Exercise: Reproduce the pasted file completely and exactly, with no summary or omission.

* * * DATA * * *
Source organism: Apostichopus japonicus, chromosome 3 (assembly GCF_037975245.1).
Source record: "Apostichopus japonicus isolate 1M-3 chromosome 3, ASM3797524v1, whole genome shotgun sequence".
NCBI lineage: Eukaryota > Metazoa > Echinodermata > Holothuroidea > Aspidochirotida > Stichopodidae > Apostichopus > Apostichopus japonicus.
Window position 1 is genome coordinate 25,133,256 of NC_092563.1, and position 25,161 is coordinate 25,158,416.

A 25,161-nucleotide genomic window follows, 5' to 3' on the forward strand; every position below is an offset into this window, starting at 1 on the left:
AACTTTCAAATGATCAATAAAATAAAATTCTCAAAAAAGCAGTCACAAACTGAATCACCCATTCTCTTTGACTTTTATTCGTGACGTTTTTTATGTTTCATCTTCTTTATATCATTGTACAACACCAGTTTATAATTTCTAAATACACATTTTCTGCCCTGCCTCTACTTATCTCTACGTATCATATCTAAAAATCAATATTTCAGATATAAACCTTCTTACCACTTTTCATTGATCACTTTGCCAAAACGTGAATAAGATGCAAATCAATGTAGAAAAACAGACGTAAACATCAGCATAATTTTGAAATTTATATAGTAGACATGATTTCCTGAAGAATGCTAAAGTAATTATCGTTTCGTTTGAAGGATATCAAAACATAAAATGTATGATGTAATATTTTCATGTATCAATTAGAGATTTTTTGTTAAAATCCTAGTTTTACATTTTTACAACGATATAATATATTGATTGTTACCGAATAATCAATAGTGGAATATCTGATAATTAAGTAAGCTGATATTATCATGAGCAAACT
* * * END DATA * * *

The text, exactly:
Source organism: Apostichopus japonicus, chromosome 3 (assembly GCF_037975245.1).
Source record: "Apostichopus japonicus isolate 1M-3 chromosome 3, ASM3797524v1, whole genome shotgun sequence".
NCBI lineage: Eukaryota > Metazoa > Echinodermata > Holothuroidea > Aspidochirotida > Stichopodidae > Apostichopus > Apostichopus japonicus.
Window position 1 is genome coordinate 25,133,256 of NC_092563.1, and position 25,161 is coordinate 25,158,416.

A 25,161-nucleotide genomic window follows, 5' to 3' on the forward strand; every position below is an offset into this window, starting at 1 on the left:
AACTTTCAAATGATCAATAAAATAAAATTCTCAAAAAAGCAGTCACAAACTGAATCACCCATTCTCTTTGACTTTTATTCGTGACGTTTTTTATGTTTCATCTTCTTTATATCATTGTACAACACCAGTTTATAATTTCTAAATACACATTTTCTGCCCTGCCTCTACTTATCTCTACGTATCATATCTAAAAATCAATATTTCAGATATAAACCTTCTTACCACTTTTCATTGATCACTTTGCCAAAACGTGAATAAGATGCAAATCAATGTAGAAAAACAGACGTAAACATCAGCATAATTTTGAAATTTATATAGTAGACATGATTTCCTGAAGAATGCTAAAGTAATTATCGTTTCGTTTGAAGGATATCAAAACATAAAATGTATGATGTAATATTTTCATGTATCAATTAGAGATTTTTTGTTAAAATCCTAGTTTTACATTTTTACAACGATATAATATATTGATTGTTACCGAATAATCAATAGTGGAATATCTGATAATTAAGTAAGCTGATATTATCATGAGCAAACT